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Economy

Worker transfers slow ASEAN's economic unification

SINGAPORE -- Deliberations on the economic unification of the Association of Southeast Asian Nations continue to drag on as many member states have begun to hit a growth wall and become skeptical about the effects of such a move.

The transfer of workers is one factor contributing to the skepticism.

Traveling is part of life for Aung Kyaw Moe. He founded a payment services company, called 2C2P, in Thailand in 2003 and relocated its head office to Singapore in 2008. He is now planning to expand into his home country of Myanmar, which is on a growth path in the wake of democratic reforms.

Diversity is considered an opportunity in Asia, where countries at different stages of affluence are located next to each other, enabling a dynamic transfer of people. Moves to unify markets, such as the establishment of the ASEAN Economic Community at the end of last year, buoy such transfers. Talented people find work beyond national boundaries, while an abundance of young workers enhances the competitiveness of companies.

But an imprudent reliance on foreign workers could hamper economic growth.

A 28-year-old Indonesian man gathers palm nuts, each weighing more than 30kg, every day to be used in the production of palm oil in Johor, a state in southern Malaysia. Leaving his wife and 6-year-old son on a remote island in Indonesia, he works at a monthly wage much lower than the minimal rate of 1,000 ringgit ($243). "I last returned home two years ago, but I must accept the situation because there are no jobs in my hometown," he said.

In Malaysia, one out of every three laborers is a foreign worker like him, and half of all foreign laborers are illegal workers without permits.

Malaysia's per capita gross domestic product has increased to around $10,000. But the country is faced with slowing economic growth as its industries still rely on migrant workers to maintain competitiveness and lack the momentum to foster new businesses. Per capita spending on research and development programs is $250, less than one-fifth the amount set aside by South Korea, with which Malaysia competed in terms of growth until the mid-1980s.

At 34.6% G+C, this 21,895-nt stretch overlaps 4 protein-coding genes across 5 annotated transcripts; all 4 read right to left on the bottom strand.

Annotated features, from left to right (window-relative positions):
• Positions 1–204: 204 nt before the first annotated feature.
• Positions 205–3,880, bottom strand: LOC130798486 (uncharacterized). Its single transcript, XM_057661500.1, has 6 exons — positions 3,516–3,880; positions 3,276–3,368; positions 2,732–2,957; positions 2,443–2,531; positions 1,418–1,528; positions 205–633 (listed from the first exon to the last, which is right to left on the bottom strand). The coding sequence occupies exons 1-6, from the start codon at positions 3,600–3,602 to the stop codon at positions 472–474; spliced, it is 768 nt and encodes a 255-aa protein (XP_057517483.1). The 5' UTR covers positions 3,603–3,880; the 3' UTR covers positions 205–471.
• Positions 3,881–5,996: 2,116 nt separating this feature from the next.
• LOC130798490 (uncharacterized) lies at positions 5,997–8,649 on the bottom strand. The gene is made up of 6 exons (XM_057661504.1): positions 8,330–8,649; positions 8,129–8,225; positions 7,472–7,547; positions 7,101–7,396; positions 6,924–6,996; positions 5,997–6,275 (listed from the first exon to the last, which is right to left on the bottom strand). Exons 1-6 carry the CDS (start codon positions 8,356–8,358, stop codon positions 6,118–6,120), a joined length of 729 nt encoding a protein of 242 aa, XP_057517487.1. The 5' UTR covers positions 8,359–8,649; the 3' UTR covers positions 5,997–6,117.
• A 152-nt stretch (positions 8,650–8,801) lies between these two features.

On the Philippine island of Mindanao, home of President Rodrigo Duterte, who won a landslide victory in the country's presidential election in May, the construction of manufacturing plants needed to give local people stable earnings is hardly advancing. Per capita GDP in the Autonomous Region in Muslim Mindanao, which consists of predominantly Muslim provinces, is only $689, compared with $8,235 in Metro Manila.

Industrialization began in Southeast Asia in the 1980s, and nations in the region took advantage of illegal foreign workers as convenient labor. They still rely on these workers even though domestic income levels have risen. The cycle in which businesses that cannot withstand wage increases are eliminated and plants are relocated to less developed countries, or to areas unable to attract enough businesses, has been halted. The situation is partly blamed for causing the region the grave problems of the so-called middle-income trap and huge economic disparities.

ASEAN member countries agreed on economic unification in the mid-2000s with the aim of shoring up their economies through the unrestricted transfer of people, goods and money. Ironically, however, excess freedom in the transfer of workers is acting as a drag on growth.

As long as this freedom exists, adverse winds against the economic unification of ASEAN are likely to prevail.

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